EEL PIE DHARMA - a memoir / haibun - © 1990 Chris Faiers
Chapter 3 - The Day We (Sort Of) Met George HarrisonIt was late summer. A bunch of L'Auberge regulars decided to take a Sunday trek to see George Harrison, who was rumoured to be living in a little village named Esher. We hopped on the double-decker bus in Richmond, and after an hour or so of riding we arrived in Esher. The ten of us were a scraggly lot, all would-be hippies trying to grow our hair long, the girls dressed in shawls and long skirts and granny boots.
Our goals were the standard ones in 1969 - California Jon, Canadian Peter and a couple of other guitarists had made a tape, and wanted Harrison's opinion of it. I had a copy of my just printed haiku chapbook, Cricket Formations, and I hoped to get up enough nerve to present my poems to my idol. And of course we all wanted to meet a real live Beatle!
Harrison was my favourite Beatle, largely because he was the one closest to me in physical appearance, with his craggy face and dark hair. I had modelled my haircut and clothes on Harrison for some time. I also thought he was the most interesting Beatle because of his enthusiasm for Eastern mysticism.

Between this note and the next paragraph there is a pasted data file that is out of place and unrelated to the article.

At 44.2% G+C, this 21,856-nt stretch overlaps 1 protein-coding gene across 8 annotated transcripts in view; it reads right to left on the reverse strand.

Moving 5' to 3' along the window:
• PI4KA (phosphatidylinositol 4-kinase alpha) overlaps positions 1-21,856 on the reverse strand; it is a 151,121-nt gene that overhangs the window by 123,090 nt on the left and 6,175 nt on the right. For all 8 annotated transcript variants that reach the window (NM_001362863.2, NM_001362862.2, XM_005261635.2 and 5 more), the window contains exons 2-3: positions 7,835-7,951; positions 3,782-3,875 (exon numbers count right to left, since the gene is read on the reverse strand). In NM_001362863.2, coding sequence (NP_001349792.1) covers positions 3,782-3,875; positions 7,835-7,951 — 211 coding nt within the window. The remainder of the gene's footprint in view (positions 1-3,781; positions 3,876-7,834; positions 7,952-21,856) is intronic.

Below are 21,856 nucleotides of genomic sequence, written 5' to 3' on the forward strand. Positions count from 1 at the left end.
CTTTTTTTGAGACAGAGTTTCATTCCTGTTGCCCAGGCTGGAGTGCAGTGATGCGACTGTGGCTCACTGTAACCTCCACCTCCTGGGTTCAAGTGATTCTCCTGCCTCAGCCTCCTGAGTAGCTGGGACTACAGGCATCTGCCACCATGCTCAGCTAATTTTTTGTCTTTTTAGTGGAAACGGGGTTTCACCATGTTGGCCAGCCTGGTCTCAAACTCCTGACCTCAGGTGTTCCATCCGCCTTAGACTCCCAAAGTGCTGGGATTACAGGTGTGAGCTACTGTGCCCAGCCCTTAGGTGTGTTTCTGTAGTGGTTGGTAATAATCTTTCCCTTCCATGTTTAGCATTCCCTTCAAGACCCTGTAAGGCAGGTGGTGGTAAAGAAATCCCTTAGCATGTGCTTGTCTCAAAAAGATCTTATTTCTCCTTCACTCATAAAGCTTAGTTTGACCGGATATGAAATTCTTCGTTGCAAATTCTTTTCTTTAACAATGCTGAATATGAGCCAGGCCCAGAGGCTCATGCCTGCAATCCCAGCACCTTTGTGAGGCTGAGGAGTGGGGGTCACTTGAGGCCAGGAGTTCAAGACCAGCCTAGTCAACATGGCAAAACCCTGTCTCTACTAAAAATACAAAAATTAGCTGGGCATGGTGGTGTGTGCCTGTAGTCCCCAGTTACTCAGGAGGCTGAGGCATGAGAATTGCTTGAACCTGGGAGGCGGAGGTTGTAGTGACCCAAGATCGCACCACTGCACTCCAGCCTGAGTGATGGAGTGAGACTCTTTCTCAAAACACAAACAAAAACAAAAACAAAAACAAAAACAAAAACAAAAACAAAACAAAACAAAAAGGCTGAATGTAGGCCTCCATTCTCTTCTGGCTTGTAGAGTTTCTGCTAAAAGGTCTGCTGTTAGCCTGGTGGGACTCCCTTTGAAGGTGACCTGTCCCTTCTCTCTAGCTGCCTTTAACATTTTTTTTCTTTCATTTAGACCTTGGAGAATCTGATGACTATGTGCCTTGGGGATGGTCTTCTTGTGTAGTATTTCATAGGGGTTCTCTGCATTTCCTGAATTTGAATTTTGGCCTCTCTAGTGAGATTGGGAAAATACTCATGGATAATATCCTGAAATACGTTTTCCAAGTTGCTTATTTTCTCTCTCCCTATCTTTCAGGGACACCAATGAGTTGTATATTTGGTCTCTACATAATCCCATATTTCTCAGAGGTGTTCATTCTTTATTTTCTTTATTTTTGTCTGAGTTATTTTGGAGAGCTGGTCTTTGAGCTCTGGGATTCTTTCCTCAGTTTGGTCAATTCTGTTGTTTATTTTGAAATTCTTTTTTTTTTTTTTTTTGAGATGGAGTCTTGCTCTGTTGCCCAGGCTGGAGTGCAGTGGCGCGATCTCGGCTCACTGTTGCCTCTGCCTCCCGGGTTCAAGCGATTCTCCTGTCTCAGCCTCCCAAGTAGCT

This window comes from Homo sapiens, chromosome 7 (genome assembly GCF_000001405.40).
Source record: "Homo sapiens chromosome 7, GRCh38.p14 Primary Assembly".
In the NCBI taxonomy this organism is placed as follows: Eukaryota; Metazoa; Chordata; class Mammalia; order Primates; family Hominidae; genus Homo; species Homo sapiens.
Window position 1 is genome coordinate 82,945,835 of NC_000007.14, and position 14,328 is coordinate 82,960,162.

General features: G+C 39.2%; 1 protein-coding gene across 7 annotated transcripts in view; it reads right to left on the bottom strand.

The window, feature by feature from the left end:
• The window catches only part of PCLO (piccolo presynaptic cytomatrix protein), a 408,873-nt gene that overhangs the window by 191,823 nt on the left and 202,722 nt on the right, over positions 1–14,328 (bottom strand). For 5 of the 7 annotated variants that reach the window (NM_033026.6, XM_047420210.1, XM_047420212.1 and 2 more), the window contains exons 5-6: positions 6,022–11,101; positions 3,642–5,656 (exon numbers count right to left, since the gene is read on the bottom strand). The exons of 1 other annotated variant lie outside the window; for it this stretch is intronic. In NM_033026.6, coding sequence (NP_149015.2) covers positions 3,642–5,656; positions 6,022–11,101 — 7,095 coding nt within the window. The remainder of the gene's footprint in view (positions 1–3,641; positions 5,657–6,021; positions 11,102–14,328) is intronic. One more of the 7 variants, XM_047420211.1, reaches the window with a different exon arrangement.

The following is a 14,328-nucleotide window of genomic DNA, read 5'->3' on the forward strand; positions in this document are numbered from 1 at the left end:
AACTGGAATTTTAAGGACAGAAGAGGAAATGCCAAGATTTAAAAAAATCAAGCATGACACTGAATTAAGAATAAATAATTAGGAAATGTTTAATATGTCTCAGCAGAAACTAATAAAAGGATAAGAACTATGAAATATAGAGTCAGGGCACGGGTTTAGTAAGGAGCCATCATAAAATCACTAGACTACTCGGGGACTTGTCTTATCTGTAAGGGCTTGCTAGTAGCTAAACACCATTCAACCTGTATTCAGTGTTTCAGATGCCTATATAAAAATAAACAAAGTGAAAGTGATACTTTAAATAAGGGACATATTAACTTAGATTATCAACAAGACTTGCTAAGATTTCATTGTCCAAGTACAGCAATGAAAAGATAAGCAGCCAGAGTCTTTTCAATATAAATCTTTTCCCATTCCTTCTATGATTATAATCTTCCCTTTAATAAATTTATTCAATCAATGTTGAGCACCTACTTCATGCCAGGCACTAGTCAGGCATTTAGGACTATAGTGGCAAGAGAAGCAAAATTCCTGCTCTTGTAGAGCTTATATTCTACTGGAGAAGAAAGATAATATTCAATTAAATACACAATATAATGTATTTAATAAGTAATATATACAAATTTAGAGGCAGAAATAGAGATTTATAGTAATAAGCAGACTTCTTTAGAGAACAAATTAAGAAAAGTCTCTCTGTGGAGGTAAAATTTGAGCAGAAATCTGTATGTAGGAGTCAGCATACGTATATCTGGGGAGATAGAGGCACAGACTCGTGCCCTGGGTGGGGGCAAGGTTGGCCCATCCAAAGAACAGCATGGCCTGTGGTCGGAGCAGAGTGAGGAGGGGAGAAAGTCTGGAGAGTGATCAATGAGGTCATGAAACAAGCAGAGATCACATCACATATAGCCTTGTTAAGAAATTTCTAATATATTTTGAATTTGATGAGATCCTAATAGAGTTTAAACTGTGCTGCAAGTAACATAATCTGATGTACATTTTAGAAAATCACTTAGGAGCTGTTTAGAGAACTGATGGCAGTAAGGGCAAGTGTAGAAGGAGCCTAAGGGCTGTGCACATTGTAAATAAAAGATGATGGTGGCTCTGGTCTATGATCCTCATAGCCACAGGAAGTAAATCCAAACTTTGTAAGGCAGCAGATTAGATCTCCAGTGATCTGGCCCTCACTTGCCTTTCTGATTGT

Someone had gotten good directions, for we actually found Harrison's house without a lot of trouble. Located in a very staid, upper-middle-class suburban neighbourhood, the house stood out like a psychedelic advertisement. A high fence bordered the large lot, and the house was painted a myriad of colours, like something out of the movie Yellow Submarine. We were all entranced to be setting foot in a sacred preserve of Beatledom, and after knocking on the door and receiving no answer, we boldly began surveying the premises.
"MICK & MARIANNE WUZ HERE!" was spray painted on the front wall, and this further consecrated the property. Our rock heroes actually lived here, visited with each other, slept together, and had probably done these wild paintings on acid trips like our own. We were all strengthened in our faith as true believers in hippiedom.
Some of the group camped by the front door, and the guitar payers started scratching on their ubiquitous instruments. I wandered around, and found a pair of George's jeans hanging on a clothesline. For a fleeting moment I was tempted to steal them, to see if my hero's jeans would fit.